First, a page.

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1

You might consider opting for neither and instead look for a so-called "gravel" or "adventure" bike. Both are relatively new categories, but either could be described as an "all-road" option. They're really road bikes that are meant for paved and unpaved roads. Their advantages over contemporary road bikes include more clearance for larger tires and ...


2

I had a road-bike and swapped it for a cyclo-cross. I'm never going back to a road-bike. For me, the cyclo-cross is just as fast if not faster. The cyclo-cross feels more stable and I feel like I have more control at speed so am prepared to go faster. With the wider tyres I'm not so worried about hitting a bit of rough road or a grate as it'll fly over ...


1

Another factor to keep in mind is the maintenance issue. Riding on gravel roads will flick up dirt on to your chain much faster than riding on sealed surface. You will need to do cleaning and maintenance more regularly and chain and drive train wear will occur quicker. You might find that the total amount of time (riding + cleaning/maintenance) will be less ...


1

I don't really like the title. It is more about selecting a commuting bike. A cyclocross can handle gravel and road hazards and is still built for speed. On the open road cyclocross does not give up much. For the same price level bike cyclosross would be barely heavier, little wider, and a little taller. It would also be geared a little lower. If you ...


14

TL:DR Get the CX Bike, you'll love it! You get three bikes in one, without trading in any noticeable performance on the road. This answer is subjective and based on personal experience, you have been warned: I have a CX bike that is used as a do-it-all bike, and I love it. For almost all aspects that concern any non-professional cyclist a CX is as good, or ...


5

If you are going to use your bike mostly for commuting, I would like to suggest you go for cyclocross. The reasons are: Motorist Hazard: There are always ignorant motorist who think they can save a lot of time by ignoring checking blind spots, appropriate speed at junction, quickly overtake without leaving sufficient space for cyclist. The less time you ...


1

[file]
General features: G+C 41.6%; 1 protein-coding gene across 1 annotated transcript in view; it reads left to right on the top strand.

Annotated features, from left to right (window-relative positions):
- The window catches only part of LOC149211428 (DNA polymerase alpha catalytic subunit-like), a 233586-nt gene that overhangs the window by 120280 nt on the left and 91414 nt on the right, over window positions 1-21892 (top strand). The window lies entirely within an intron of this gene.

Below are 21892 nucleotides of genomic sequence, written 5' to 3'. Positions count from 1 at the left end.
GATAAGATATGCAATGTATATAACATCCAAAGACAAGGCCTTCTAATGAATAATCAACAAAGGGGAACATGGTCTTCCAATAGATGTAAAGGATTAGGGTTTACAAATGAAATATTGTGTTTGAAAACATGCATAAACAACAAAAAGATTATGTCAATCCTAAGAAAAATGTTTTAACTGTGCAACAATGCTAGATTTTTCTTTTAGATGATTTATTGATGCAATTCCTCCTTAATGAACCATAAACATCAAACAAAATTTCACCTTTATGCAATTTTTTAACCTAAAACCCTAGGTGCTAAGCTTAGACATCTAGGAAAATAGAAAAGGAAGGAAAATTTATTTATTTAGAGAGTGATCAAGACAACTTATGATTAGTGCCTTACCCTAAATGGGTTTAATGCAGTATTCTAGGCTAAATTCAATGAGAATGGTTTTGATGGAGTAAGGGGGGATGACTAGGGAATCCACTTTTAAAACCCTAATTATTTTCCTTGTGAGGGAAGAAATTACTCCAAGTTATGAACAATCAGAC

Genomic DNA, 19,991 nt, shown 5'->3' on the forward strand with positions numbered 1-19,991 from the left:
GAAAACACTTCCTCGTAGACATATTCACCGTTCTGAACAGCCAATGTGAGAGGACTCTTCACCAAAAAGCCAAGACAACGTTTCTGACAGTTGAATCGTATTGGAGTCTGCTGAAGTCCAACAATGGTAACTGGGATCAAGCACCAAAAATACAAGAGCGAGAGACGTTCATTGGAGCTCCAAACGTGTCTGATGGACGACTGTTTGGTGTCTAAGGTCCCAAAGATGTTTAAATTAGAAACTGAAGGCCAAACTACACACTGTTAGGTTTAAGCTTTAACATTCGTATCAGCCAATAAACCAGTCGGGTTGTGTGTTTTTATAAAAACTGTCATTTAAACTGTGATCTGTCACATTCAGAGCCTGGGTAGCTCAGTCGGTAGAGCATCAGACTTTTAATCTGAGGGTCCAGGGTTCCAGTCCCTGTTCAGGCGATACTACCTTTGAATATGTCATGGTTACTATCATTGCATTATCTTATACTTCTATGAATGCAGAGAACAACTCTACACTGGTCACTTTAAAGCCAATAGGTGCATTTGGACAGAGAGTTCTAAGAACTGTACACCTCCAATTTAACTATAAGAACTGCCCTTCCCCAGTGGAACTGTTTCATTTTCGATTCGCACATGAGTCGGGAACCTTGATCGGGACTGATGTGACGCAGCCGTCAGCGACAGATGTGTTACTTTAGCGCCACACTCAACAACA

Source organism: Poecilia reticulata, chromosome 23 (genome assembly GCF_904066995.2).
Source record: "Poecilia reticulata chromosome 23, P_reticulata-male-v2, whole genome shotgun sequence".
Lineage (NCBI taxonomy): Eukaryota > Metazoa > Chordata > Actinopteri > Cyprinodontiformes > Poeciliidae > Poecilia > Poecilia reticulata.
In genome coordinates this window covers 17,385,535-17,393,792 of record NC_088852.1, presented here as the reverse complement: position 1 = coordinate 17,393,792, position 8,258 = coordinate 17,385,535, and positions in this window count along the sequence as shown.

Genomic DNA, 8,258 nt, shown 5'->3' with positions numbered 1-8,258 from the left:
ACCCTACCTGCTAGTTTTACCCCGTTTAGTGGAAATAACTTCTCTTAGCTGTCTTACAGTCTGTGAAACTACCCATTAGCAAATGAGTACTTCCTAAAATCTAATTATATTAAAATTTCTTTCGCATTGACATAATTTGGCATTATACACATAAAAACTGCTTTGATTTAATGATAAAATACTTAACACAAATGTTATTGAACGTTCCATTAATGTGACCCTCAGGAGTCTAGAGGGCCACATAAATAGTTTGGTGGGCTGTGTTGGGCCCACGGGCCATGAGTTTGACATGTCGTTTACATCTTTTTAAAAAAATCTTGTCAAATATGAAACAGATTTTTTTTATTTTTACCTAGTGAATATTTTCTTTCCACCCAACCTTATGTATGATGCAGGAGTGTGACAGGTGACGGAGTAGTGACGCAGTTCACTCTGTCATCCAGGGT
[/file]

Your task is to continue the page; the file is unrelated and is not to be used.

A touring bike and a cyclosross are similar but this is where you going to find a differences. A cyclocross bike is is not going to be designed to hold a kick stand. Weight, clearance, and collect mud. They are going to open that space up between the tire and cross bar to avoid problems with mud.


1

You probably can't get a safe mount for that type of kickstand on that bike (and likely not any kickstand - the space is just too small). In general, kickstands on good new frames (even touring frames like the Surly LHT) are tricky since they stress the frame in ways the manufacturer did not intend. See this page from Surly, for example. You may want to ...


1

Professional cyclo-cross racers choose depending on the type of cross they are riding. On fast tracks or tracks with a lot of climbs they prefer cantilevers. On muddy tracks you see a lot of disk brakes. I remember there was a huge discussion about this when they first showed up in the world cup (November 2013). Below some quotes from the leading riders in ...


0

Hydraulic discs self adjust as the pads wear, which may wear significantly during a single race. I have heard that some pros have avoided switching for this reason, however I believe that the main reason they do not is that they are used to caliper brakes. I would not upgrade to mechanical (cable-actuated) discs since they will not self-adjust, and you may ...


5

One good reason to stick with cantilever is easier wheel swaps. Last weekend races, my son flatted and we did not put spare wheels in the pits. Neutral support had spare wheels and if my son had a disc based bike he would not of been able to use them. Even if neutral support had disc wheels, with differences in rotor size they may not work for your bike. ...


1

Generally, you can use any 700c trainer tire like the Continental Hometrainer , Vittoria Zaffiro Pro Home Trainer, Kurt Kinetic's Trainer tire, etc. Most come in 700x23, but some come in larger sizes (700x32 for example for the Continental Hometrainer). You can also just use a regular tire on a trainer, but the tire will wear out faster due to the additional ...


0

Look at the turbo trainer for the size wheels they support. There are turbo trainer specific tires but you can train on a regular tire. Just google "bicycle tire for turbo trainer". You have 700 rim = 622 iso. At CX races I see riders warming up on turbo trainers with the knobby tires they are going to race with.



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